Thousands go for joyride on Delhi's new underground
The escalators proved as much a novelty as the hi-tech underground trains on Sunday as tens of thousands of joy-riders crammed Delhi’s new metro line connecting key transport hubs with the main business district.
Though it officially opened on Saturday, the public had to wait a day before being allowed on the 6,3km “yellow line” linking the upmarket Central Secretariat government area with the teeming bazaars and narrow alleyways of Old Delhi.
The line passes through Connaught Place, New Delhi’s confusing and crumbling business area, the sprawling New Delhi and Delhi Main railway stations, and the Kashmere Gate interstate bus terminus.
But for most riding the rails on Sunday, getting from A to B wasn’t the priority.
“We’re going nowhere in particular,” said PK Sethi, a businessman clutching the blue token costing 10 rupees (about 5 US cents) that allowed him to cover the Central Secretariat sector in just over 10 minutes of air-conditioned comfort.
“We’re just seeing what’s the metro all about,” Sethi added, his two-year-old daughter Aditi in his arms. “We’re just riding around.”
Sethi was not alone.
“We came specially to look at the metro—it’s an outing for us,” said Manoj Aggarwal surrounded by an entourage of family members.
With the day hot and muggy, and the metro cheap and cool, it seems many of the capital’s 14-million population had a similar idea.
Carriages were as crowded as those in Paris and London at peak times, and queues at the ticket counters long and chaotic.
Many had dressed up to experience the luxury of the world’s most modern metro, a joint Indian-Japanese venture.
With signs similar to the London underground, open-style carriages, long benchlike seating and constant warnings to “mind the gap”, commuters could have thought they were travelling beneath the British rather than the Indian capital.
However, with announcements of upcoming stations—there are just seven of them—in Hindi and English, and with electronic signs within the carriages flashing out names of stations such as Patel Chowk, Chawri Bazaar and Rajiv Chowk, there was no mistaking that this was indeed Delhi.
“I’ve travelled the London underground and the Paris metro and I think this is better,” said Ravindra Uppal, a banker. And although he did not envisage using the metro very often, he clearly saw its advantages.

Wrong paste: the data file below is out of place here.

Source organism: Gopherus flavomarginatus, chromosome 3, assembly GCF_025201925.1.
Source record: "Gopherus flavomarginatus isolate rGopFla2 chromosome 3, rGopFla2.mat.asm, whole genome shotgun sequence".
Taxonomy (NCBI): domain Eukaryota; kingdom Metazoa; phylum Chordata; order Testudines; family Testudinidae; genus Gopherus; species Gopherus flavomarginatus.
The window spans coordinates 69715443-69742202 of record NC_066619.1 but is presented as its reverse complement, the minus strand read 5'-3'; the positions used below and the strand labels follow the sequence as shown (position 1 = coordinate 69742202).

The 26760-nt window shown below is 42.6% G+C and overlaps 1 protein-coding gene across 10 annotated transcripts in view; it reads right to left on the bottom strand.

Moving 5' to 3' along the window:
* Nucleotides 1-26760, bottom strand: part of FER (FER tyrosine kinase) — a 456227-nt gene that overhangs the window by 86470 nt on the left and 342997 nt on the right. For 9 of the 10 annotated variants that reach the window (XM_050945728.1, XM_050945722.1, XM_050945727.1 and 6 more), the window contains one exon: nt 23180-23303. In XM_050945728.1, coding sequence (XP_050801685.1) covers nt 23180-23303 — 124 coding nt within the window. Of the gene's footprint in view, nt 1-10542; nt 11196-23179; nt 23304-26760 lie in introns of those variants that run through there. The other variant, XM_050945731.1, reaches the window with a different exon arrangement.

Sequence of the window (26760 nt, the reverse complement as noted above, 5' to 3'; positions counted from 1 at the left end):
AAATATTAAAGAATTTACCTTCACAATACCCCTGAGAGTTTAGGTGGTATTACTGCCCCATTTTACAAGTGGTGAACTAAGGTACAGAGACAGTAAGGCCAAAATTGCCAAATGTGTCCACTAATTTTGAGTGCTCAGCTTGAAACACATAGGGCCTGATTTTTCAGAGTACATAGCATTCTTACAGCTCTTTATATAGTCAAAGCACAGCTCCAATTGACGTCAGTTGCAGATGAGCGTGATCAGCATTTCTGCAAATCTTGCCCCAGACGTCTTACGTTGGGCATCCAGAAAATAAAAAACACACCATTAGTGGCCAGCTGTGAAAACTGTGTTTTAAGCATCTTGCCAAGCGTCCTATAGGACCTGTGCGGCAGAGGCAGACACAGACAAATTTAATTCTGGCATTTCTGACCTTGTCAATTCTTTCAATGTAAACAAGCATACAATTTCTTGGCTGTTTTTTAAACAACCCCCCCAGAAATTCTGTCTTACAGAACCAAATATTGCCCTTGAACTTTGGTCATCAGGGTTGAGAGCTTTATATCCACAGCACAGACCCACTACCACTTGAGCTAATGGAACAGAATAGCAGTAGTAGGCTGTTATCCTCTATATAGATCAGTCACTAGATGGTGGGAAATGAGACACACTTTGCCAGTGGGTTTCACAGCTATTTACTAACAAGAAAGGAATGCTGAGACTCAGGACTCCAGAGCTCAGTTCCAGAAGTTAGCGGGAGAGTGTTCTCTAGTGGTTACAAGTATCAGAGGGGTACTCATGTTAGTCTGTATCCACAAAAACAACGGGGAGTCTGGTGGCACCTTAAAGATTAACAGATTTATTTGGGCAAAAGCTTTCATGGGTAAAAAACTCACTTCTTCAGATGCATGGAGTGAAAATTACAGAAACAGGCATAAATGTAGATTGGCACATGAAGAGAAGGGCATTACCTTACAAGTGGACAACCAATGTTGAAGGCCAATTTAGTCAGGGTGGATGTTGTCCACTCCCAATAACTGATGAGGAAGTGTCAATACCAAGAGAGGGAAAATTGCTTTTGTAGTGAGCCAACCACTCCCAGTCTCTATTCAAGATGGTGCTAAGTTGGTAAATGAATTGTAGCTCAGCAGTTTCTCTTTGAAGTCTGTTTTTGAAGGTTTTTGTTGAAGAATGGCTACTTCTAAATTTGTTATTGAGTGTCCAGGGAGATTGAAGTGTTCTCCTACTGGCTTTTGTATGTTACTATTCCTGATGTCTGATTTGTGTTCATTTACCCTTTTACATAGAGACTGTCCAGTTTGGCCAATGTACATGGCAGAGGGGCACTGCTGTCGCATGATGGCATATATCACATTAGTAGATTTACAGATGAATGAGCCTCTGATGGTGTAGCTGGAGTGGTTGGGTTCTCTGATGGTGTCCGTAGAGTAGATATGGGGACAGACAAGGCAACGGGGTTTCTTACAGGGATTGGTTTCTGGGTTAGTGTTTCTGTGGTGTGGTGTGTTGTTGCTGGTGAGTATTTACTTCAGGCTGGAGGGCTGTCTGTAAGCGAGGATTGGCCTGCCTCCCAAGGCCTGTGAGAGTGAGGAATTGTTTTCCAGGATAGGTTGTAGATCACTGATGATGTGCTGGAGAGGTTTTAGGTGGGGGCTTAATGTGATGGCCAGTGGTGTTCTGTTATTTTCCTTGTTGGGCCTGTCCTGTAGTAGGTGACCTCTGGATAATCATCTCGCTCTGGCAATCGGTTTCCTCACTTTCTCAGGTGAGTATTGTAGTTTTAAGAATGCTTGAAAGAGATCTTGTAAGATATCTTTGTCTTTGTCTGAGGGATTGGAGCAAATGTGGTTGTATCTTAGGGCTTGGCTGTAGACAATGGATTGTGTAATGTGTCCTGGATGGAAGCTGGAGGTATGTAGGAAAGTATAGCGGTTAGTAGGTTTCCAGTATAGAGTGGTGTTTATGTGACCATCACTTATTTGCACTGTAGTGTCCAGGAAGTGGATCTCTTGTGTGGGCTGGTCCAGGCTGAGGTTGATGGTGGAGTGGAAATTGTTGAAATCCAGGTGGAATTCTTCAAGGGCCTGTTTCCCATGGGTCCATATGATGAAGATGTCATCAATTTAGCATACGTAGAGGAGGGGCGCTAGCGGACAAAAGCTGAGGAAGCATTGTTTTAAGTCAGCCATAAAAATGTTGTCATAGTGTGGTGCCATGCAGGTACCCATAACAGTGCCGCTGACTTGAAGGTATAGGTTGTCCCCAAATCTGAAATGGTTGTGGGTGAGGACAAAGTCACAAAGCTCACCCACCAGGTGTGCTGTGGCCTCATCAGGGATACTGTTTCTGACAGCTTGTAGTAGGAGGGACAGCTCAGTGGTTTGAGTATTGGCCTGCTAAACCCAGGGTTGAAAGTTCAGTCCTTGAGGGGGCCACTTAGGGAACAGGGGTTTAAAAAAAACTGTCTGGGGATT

“It will pull a lot of traffic off the roads, making it easier to commute,” he added.
Officials estimate that some 70 000 commuters will use the new section every day, adding to the 130 000 daily passengers already using the “red line” which was opened in December 2003 catering mainly for students and workers in east Delhi.
The yellow line is expected to reduce the number of daily bus trips by around 1 000 a day, as well as cutting down the number of private vehicles on the roads.
Many preferred on Sunday not to leave the cool precincts of the ultra-modern stations and instead spent time wandering around the gift and food shops in the concourses before taking the metro on to the next stop.
Some, in a city with few shopping malls and little high-rise, had clearly never seen escalators before and were too frightened to step on to the moving stairs, with other commuters chuckling at their reticence.
For others however, the mechanical devices became moving playgrounds as they sat on the escalators or ran up and down them.
For some, the metro allowed a relatively painless visit to the bazaars of Old Delhi instead of having to make the rather demanding trip above ground by bus, taxi or three-wheeled autorickshaw.
With India’s ability to absorb the new without ditching the old, however, the contrast on emerging from one of the most modern facilities in New Delhi into the Walled City, as Old Delhi is known, was stark.
While the metro trains were speeding away just 20m beneath the streets, horse-drawn buggies and cycle-rickshaws were plodding through the muddy streets at centuries-old pace.
Traders in Connaught Place are pinning their hopes on the metro helping revitalise business in the area, which has slumped 30% in the past few years.
For them, like the grey-haired, white-bearded man squatting in the street near the Chawri Bazaar metro station cleaning the wax from a client’s ears, more commuters mean more customers.